Today, a Wisconsin Judge, Judge Sumi, has ruled that the Wisconsin law against collective bargaining rights is void. Judge Sumi ruled that the law violated the state open meetings law, and issued a permanent injunction against it. You can access the decision here.
According to the New York Times:
The Senate’s 19 Republicans approved the measure, 18 to 1, in less than half an hour, without any debate on the floor or a single Democrat in the room. . . . Republican senators asserted that they had enacted the collective bargaining law under emergency conditions, obviating the need to comply with the open meetings law. But Judge Sumi said she found no official evidence of emergency conditions or notice.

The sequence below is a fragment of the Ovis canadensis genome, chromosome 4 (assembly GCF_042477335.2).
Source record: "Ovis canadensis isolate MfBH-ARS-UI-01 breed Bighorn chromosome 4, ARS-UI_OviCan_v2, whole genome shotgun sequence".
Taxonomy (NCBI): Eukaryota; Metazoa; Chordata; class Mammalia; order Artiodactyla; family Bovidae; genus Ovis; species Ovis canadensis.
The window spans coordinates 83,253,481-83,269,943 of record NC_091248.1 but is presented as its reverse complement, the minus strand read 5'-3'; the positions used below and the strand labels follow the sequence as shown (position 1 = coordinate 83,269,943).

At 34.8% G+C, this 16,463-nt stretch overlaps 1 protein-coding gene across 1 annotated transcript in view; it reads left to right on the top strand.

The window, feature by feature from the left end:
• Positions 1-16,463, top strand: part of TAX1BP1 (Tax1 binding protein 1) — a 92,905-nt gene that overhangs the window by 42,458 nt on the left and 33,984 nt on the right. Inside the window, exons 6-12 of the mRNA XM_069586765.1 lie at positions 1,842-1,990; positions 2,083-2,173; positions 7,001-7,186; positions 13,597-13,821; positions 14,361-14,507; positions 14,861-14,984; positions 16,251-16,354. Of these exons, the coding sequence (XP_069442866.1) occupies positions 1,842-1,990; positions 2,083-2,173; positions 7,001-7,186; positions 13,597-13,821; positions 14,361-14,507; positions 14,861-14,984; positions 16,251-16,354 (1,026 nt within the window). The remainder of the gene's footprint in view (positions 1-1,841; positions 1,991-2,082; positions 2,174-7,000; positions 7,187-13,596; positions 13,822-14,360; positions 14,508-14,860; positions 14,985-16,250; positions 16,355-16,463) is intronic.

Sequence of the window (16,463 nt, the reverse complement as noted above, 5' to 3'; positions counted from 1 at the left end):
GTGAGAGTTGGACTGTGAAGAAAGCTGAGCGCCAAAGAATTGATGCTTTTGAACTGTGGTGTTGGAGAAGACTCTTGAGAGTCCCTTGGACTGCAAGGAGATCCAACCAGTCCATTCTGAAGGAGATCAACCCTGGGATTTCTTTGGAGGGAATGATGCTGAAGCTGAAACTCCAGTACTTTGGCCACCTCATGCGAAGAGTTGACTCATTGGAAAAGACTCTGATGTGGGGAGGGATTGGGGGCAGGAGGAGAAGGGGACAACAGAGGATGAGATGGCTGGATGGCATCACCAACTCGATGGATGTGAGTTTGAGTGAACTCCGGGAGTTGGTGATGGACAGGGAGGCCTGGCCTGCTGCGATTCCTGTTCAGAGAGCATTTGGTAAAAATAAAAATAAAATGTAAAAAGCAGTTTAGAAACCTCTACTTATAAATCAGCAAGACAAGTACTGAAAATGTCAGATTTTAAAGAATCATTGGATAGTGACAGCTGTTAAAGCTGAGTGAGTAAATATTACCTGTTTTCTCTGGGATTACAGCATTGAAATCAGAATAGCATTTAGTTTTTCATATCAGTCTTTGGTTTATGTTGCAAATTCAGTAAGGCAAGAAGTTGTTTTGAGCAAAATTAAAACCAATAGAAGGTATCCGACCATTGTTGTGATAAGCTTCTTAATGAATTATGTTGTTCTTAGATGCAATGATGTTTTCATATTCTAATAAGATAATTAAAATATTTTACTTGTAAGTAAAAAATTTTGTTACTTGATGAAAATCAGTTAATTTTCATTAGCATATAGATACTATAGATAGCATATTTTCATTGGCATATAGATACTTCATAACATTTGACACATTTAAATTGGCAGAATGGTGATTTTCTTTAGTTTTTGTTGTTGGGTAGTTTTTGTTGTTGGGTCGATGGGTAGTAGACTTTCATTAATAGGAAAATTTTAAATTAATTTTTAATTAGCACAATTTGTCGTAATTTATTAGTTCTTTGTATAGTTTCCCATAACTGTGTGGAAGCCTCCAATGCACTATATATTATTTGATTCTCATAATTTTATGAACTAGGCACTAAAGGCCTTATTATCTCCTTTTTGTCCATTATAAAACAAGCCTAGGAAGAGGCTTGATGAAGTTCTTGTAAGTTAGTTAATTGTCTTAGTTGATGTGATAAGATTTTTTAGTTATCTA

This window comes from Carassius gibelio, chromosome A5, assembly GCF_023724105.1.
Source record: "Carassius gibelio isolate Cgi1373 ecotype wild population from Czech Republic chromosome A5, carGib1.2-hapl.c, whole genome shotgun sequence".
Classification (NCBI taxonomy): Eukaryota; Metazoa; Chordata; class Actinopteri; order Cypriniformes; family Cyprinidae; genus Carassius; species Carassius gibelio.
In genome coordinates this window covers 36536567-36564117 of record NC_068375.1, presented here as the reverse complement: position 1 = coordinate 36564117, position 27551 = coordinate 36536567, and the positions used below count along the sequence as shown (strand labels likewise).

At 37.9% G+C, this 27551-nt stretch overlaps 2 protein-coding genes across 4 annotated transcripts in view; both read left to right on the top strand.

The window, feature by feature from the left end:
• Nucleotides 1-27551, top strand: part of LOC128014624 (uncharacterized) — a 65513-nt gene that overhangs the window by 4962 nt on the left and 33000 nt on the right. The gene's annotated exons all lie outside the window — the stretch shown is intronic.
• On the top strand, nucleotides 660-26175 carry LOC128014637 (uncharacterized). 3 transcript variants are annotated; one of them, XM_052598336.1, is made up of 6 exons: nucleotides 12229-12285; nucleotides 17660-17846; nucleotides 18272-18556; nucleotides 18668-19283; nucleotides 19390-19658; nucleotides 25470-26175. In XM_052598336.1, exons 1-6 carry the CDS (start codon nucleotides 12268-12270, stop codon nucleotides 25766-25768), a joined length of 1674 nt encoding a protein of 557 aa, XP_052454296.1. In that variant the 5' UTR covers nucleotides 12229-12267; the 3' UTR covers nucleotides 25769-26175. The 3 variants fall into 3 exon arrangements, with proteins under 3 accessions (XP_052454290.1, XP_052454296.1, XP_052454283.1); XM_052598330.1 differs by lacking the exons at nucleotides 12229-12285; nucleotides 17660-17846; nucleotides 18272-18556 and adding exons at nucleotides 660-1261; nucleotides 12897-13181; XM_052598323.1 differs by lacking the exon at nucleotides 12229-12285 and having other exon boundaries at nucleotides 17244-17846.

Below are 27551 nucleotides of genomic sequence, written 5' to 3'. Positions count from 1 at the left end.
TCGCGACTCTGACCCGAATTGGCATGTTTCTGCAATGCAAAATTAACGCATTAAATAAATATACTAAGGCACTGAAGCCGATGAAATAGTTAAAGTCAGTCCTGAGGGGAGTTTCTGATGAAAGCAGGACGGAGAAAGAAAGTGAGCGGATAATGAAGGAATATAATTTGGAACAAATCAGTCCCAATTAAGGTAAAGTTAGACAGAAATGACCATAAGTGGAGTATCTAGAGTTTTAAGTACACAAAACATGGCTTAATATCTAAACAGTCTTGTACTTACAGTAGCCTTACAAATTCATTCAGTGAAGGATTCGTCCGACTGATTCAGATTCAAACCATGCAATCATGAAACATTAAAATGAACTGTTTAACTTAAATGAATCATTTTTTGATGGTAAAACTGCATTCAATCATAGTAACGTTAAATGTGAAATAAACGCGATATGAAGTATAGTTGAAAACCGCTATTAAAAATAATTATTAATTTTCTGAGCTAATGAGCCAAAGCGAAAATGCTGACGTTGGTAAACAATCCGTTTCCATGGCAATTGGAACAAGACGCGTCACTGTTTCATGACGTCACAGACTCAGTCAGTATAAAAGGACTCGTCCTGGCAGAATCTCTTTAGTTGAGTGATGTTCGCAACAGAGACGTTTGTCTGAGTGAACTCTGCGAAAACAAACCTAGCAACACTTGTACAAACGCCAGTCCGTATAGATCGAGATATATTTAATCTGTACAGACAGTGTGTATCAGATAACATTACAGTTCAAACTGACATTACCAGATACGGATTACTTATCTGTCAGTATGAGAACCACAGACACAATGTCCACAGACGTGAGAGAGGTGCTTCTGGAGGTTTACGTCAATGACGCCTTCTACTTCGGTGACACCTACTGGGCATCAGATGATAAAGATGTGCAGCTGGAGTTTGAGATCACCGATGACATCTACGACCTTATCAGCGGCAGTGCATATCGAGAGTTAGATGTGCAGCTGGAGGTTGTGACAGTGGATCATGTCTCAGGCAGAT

“This case is the example of values protected by the open meetings law: transparency in government, the right of citizens to participate in their government and respect for the rule of law,” Judge Sumi wrote in her conclusion. She said the evidence demonstrated a failure to obey even the two-hour notice allowed for good cause if a 24-hour notice was impossible or impractical. . . .
Judge Sumi rejected the Republicans’ claims that the open meetings law did not allow bills passed by the State Legislature to be struck down, asserting that only laws by lesser bodies can be overturned under that law. She also rejected the idea that the law was so important that it should stand despite the open meetings violation. Quoting a Wisconsin Supreme Court decision from last year, Judge Sumi wrote, “The right of the people to monitor the people’s business is one of the core principles of democracy.”